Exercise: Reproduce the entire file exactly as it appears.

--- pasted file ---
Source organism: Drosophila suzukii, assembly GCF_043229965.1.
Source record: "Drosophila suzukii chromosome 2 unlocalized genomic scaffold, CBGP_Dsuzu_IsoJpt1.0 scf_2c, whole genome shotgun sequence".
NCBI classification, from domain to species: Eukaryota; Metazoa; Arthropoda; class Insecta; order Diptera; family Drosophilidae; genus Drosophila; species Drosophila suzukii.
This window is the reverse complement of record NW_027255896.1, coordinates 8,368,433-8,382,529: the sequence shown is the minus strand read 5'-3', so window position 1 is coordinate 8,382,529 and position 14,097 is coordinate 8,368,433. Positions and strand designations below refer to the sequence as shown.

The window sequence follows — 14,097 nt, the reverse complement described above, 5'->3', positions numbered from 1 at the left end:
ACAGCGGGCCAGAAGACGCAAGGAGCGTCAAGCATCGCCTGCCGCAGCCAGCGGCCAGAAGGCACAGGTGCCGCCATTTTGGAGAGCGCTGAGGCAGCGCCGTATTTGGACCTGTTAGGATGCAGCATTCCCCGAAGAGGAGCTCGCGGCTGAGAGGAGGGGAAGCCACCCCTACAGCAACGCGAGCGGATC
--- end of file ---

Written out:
Source organism: Drosophila suzukii, assembly GCF_043229965.1.
Source record: "Drosophila suzukii chromosome 2 unlocalized genomic scaffold, CBGP_Dsuzu_IsoJpt1.0 scf_2c, whole genome shotgun sequence".
NCBI classification, from domain to species: Eukaryota; Metazoa; Arthropoda; class Insecta; order Diptera; family Drosophilidae; genus Drosophila; species Drosophila suzukii.
This window is the reverse complement of record NW_027255896.1, coordinates 8,368,433-8,382,529: the sequence shown is the minus strand read 5'-3', so window position 1 is coordinate 8,382,529 and position 14,097 is coordinate 8,368,433. Positions and strand designations below refer to the sequence as shown.

The window sequence follows — 14,097 nt, the reverse complement described above, 5'->3', positions numbered from 1 at the left end:
ACAGCGGGCCAGAAGACGCAAGGAGCGTCAAGCATCGCCTGCCGCAGCCAGCGGCCAGAAGGCACAGGTGCCGCCATTTTGGAGAGCGCTGAGGCAGCGCCGTATTTGGACCTGTTAGGATGCAGCATTCCCCGAAGAGGAGCTCGCGGCTGAGAGGAGGGGAAGCCACCCCTACAGCAACGCGAGCGGATC